There's this old Chinese adage that my dad used to tell me. It centers around a frog that was born and raised in a well. One day, a sea-born turtle stumbles upon the frog from outside the well, and tells amazing tales about the sea. The turtle tries, but fails to convince the frog to leave the well. The frog sees no reason to leave, as since it's the only place they ever knew, it's paradise to them.
(Apologies if I butchered that in translation, but that's roughly how I remember my dad's retelling of the tale aided by WikiBooks' article.)
Having been born and raised in Vancouver, I've grown to love virtually every part of living here. My dad, having realized this, has warned me of "becoming the frog" many times, and justifiably so: I had a very small comfort zone even in the beginning of university (a recurring theme for many of my blog posts, as you can tell). I was aware that I could very well be stuck in the well of Vancouver my entire life if I didn't take steps to actively seek opportunities to explore the world, looking for potential places to try living in before choosing a city as my favourite and settle down. This is the very reason I booked that "spontaneous" trip to Los Angeles last year.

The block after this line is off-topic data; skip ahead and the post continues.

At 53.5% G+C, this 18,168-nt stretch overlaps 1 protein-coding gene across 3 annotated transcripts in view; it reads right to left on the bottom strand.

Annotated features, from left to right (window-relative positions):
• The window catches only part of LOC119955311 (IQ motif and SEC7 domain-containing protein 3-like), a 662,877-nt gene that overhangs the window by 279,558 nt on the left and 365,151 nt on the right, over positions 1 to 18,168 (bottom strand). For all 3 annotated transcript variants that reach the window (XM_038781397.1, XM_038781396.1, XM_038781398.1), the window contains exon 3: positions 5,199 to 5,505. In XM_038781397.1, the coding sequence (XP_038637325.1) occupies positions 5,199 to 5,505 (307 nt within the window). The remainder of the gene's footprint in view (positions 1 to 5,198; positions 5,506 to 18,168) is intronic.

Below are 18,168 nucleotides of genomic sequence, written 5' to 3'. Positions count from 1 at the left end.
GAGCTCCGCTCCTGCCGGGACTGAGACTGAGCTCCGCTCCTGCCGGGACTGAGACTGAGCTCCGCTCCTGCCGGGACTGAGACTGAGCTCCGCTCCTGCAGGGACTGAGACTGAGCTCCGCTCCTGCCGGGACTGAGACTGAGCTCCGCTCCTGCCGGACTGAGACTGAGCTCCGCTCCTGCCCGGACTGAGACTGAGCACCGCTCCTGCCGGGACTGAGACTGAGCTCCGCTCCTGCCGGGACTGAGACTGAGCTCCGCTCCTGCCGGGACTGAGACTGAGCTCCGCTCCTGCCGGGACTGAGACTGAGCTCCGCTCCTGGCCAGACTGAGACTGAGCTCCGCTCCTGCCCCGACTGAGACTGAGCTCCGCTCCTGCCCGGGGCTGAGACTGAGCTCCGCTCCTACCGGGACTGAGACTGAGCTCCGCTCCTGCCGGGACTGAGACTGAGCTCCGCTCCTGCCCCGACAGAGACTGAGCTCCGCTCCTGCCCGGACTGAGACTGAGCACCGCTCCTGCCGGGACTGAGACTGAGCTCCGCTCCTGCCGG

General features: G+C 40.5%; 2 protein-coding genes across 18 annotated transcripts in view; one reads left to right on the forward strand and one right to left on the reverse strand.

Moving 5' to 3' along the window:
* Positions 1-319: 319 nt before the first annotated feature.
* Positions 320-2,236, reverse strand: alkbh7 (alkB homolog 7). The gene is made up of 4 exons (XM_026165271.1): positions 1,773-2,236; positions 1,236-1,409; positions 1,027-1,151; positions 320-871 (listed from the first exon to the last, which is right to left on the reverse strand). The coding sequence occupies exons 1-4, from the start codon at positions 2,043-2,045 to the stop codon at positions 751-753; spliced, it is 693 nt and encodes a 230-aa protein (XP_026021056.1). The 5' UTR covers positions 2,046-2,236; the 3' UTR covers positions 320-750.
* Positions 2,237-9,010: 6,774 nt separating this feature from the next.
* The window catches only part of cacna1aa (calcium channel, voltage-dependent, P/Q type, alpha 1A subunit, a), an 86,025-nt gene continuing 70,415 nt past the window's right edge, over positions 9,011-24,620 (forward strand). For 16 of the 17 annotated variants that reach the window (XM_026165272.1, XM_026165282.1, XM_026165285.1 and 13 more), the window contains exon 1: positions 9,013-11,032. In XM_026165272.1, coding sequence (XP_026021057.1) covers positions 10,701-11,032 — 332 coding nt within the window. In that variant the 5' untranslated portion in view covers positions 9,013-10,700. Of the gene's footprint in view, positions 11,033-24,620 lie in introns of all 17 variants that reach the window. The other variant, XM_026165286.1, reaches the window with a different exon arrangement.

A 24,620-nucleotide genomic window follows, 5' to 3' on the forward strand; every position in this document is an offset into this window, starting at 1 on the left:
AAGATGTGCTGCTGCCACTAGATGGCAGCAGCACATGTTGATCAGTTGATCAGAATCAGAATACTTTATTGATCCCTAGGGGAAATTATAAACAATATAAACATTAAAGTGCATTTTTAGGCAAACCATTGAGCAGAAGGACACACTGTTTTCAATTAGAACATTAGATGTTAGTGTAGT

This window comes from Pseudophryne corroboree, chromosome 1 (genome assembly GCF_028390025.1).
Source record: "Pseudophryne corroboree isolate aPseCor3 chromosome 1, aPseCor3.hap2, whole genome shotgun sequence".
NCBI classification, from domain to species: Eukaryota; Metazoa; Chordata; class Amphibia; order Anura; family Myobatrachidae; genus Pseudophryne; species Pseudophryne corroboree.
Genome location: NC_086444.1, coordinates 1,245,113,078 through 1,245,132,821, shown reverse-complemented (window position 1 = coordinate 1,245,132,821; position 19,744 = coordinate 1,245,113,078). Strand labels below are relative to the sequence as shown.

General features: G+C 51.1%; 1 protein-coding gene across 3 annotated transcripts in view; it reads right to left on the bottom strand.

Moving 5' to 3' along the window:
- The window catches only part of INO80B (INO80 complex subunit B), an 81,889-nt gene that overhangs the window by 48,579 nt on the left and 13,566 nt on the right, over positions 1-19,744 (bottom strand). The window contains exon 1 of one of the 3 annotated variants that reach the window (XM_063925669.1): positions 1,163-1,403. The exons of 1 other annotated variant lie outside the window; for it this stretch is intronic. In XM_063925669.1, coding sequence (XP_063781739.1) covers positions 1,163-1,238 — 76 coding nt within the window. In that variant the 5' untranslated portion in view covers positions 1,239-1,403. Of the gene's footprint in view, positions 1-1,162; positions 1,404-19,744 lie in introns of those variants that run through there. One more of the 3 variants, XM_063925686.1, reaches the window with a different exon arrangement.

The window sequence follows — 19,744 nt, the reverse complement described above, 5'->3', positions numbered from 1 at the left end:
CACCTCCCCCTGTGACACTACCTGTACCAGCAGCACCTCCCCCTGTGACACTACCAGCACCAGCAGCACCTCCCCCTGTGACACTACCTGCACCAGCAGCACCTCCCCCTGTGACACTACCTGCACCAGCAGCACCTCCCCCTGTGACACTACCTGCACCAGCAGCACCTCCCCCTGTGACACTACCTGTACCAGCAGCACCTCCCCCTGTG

During my co-op work term with Appnovation, I was given an opportunity to work from their Montreal office for a week and essentially have a "workcation". The prospect of not only having a chance to travel after using up my vacation days on a family trip to China, but also to live in Montreal like a true local had me ecstatic. Additionally, up until that point I'd never actually been on the eastern side of Canada: the furthest out from BC I'd been was Alberta. Quebec seemed like it would be a completely foreign experience for me: like a mini-France but with maple syrup and Canadian currency.
Researching the city (and getting quite a helpful suggestions from Glenny, whose Instagram and blog you have to check out) got me more and more excited. The architecture, food/coffee scene, and general vibe all seemed perfect for me.
My initial thoughts were absolutely right: I fell in love with the city after my very first day there.
That's partly the reason it's taken me so long to write something about my time there: the amount of photos I wanted to share was simply too voluminous for a blog post! After some filtering, and re-filtering, I've finally narrowed it down my collection to a somewhat reasonable amount.
On my first day in Montreal, I would be walking towards our destination and every block or so, a street would catch my eye and I'd veer off my path to marvel at the stunning architecture. Yes, Vancouver may have one or two pretty houses, but it's rare that you'll look down a street and see so many consistently gorgeous houses.